Environmental, Health and Safety Update


Regulations proposed for emissions from heavy-duty vehicles and engines

Environment Canada recently proposed the Heavy-duty Vehicle and Engine Greenhouse Gas Emissions Regulations. These regulations, which will be aligned with U.S. standards, would establish mandatory greenhouse gas (GHG) emission standards for new on-road heavy-duty vehicles and engines for 2014 and later model years. The regulations would apply to companies manufacturing and importing these vehicles and engines for the purpose of sale in Canada.

The proposed regulations would apply to the whole range of new on-road heavy-duty vehicles from full-size pickup trucks and vans to tractors and buses as well as freight, service, delivery, cement and dump trucks. The regulations would also include alternative mechanisms to achieve compliance, including a credit system in which regulated companies could buy credits from each other to achieve their GHG emissions standards.

For further information, please see the Canada Gazette.


Province sets new geothermal drilling rules

On May 18, 2012, the Ontario government reported that, effective immediately, it would adopt new rules to regulate vertical closed loop drilling for geothermal energy systems. The province is requiring geothermal installers to

  • obtain provincial approval for vertical closed loop geothermal systems;
  • consult with a certified geoscientist or engineer before drilling; and
  • develop an emergency plan before drilling.

The Ministry of Environment (MOE) also plans to conduct inspections to ensure that installers are meeting safety standards.

The MOE will be consulting with industry stakeholders in the coming months on the new regulations. For further information, please see the MOE news release.

Summer safety blitz launched

On April 27, 2012, the Ontario government reported that it is launching a four-month safety blitz to inspect the working conditions for students’ summer jobs. Having begun on May 1, 2012, the safety blitz targets workplaces where new and young workers are employed. Health and safety inspectors from the Ministry of Labour (MOL) will check that employers comply with the Occupational Health and Safety Act provisions regarding these workers. In particular, the blitz will ensure that young workers are protected by required safety measures, equipment and procedures, and that they meet minimum age requirements and are properly trained and supervised.

For further information, please see the MOL news release.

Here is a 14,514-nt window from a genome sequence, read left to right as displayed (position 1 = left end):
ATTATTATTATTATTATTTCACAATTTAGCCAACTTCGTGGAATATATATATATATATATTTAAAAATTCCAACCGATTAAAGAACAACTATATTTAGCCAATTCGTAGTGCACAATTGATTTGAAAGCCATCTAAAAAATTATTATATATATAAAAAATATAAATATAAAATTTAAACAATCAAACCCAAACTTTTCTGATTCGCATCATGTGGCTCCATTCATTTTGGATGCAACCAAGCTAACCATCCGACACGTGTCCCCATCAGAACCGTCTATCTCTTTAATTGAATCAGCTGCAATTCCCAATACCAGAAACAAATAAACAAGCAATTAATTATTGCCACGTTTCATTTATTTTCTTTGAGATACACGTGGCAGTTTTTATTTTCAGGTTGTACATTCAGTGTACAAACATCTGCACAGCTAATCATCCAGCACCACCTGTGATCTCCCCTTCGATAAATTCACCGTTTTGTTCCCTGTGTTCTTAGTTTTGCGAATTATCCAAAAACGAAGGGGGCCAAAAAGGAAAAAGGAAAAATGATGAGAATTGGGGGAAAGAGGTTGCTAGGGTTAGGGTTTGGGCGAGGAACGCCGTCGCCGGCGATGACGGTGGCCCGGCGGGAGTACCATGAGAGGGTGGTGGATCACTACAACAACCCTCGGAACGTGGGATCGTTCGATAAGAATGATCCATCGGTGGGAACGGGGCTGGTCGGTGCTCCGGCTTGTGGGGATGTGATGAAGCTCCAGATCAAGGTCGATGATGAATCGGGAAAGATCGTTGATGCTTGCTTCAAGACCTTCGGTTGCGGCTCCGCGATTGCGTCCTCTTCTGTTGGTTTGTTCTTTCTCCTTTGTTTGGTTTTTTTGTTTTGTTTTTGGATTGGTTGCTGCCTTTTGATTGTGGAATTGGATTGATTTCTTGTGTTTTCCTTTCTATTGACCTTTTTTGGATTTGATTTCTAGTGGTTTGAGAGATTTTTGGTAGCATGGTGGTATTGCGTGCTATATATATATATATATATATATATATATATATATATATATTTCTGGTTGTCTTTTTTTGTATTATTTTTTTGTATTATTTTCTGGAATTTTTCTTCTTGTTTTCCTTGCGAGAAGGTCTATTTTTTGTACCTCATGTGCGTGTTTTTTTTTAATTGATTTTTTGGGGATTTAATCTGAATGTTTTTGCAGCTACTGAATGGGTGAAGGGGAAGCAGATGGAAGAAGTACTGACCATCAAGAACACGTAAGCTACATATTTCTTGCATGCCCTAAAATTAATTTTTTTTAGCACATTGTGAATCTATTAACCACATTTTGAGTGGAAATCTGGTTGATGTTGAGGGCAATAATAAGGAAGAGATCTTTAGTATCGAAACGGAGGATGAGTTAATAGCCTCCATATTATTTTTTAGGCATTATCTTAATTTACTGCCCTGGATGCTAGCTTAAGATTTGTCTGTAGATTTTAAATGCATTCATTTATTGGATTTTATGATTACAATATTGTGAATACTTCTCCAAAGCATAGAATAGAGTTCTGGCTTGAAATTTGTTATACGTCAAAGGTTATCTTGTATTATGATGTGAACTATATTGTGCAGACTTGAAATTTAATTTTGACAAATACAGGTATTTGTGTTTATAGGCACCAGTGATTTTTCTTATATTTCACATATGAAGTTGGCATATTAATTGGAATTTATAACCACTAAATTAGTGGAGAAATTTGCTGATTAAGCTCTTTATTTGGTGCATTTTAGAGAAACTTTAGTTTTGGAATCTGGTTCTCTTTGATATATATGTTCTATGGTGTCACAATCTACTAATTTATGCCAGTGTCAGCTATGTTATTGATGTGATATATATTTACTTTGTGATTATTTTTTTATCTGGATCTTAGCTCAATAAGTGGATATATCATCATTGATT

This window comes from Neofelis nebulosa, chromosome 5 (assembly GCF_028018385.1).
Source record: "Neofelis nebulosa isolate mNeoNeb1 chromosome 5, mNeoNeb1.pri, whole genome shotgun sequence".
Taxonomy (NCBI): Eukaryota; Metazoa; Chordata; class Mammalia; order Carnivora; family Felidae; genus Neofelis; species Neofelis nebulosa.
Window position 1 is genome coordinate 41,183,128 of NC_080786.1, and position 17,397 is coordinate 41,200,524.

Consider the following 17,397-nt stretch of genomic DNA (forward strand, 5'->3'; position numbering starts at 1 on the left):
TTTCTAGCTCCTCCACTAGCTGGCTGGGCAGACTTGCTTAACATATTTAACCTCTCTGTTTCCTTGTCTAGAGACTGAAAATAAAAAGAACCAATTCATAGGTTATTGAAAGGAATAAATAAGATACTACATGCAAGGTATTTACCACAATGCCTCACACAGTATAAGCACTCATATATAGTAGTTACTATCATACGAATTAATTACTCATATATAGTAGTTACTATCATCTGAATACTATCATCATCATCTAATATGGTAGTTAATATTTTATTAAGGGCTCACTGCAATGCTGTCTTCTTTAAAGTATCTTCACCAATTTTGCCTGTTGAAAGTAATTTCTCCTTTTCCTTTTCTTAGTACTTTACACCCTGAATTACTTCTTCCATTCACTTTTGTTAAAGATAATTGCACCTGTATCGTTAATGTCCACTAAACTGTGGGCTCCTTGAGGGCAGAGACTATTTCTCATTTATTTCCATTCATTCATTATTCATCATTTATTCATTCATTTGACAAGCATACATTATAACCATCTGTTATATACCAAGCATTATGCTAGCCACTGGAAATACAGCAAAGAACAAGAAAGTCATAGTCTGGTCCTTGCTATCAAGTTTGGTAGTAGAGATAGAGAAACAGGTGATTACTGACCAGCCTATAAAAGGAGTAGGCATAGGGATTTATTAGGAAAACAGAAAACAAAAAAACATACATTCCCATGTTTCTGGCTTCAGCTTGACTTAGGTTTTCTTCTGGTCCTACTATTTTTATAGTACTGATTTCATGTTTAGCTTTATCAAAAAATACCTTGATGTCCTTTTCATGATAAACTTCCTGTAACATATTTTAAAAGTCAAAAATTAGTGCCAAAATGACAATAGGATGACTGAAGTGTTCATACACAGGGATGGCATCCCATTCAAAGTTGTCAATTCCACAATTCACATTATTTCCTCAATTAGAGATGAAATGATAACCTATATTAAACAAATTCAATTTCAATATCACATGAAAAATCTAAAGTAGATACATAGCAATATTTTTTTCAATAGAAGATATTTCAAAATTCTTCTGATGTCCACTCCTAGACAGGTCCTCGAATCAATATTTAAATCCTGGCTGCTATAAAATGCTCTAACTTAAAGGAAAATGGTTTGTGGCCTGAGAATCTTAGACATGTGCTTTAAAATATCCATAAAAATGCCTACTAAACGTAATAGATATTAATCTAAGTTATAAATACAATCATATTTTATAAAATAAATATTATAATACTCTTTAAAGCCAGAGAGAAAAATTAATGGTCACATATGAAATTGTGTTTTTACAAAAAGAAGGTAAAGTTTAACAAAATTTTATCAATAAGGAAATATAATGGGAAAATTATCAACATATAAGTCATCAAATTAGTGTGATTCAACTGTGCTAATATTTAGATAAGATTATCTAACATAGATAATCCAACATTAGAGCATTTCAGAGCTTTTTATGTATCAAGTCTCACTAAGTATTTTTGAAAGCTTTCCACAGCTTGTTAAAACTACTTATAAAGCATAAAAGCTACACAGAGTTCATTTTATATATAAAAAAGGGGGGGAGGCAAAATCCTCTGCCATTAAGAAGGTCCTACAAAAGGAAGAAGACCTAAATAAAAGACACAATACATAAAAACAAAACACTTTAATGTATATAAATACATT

United States

Environmental Protection Agency issues new natural gas drilling regulations

The Environmental Protection Agency recently issued regulations governing emissions of air pollutants from hydraulically fractured natural gas wells. These regulations require natural gas producers to install new equipment to capture wellhead emissions on new or redrilled wells no later than January 15, 2015. Well operators will be required to flare their emissions until the new technology is installed. For further information, please see the EPA’s rule.

Climate Action Reserve begins accepting compliance offset projects for California’s cap-and-trade program

The Climate Action Reserve (CAR) has become the first carbon offset registry to accept submissions for voluntary GHG emission-reduction projects that are designed to qualify for credit under the California Air Resources Board’s (CARB) GHG cap-and-trade system. CAR has begun accepting these submissions while it applies to CARB to become an accredited offset project registry. Project owners and developers can submit offset project documents to the CAR for review as a first step in ensuring that the project adheres to CARB’s approved offset protocols.

California’s cap-and-trade program implements a phased cap on statewide GHG emissions. Regulated entities can meet up to 8% of their compliance obligations using CARB-issued offset credits. For further information, please see the CAR news release.

To discuss these issues, please contact the author(s).

This publication is a general discussion of certain legal and related developments and should not be relied upon as legal advice. If you require legal advice, we would be pleased to discuss the issues in this publication with you, in the context of your particular circumstances.

For permission to republish this or any other publication, contact Janelle Weed.

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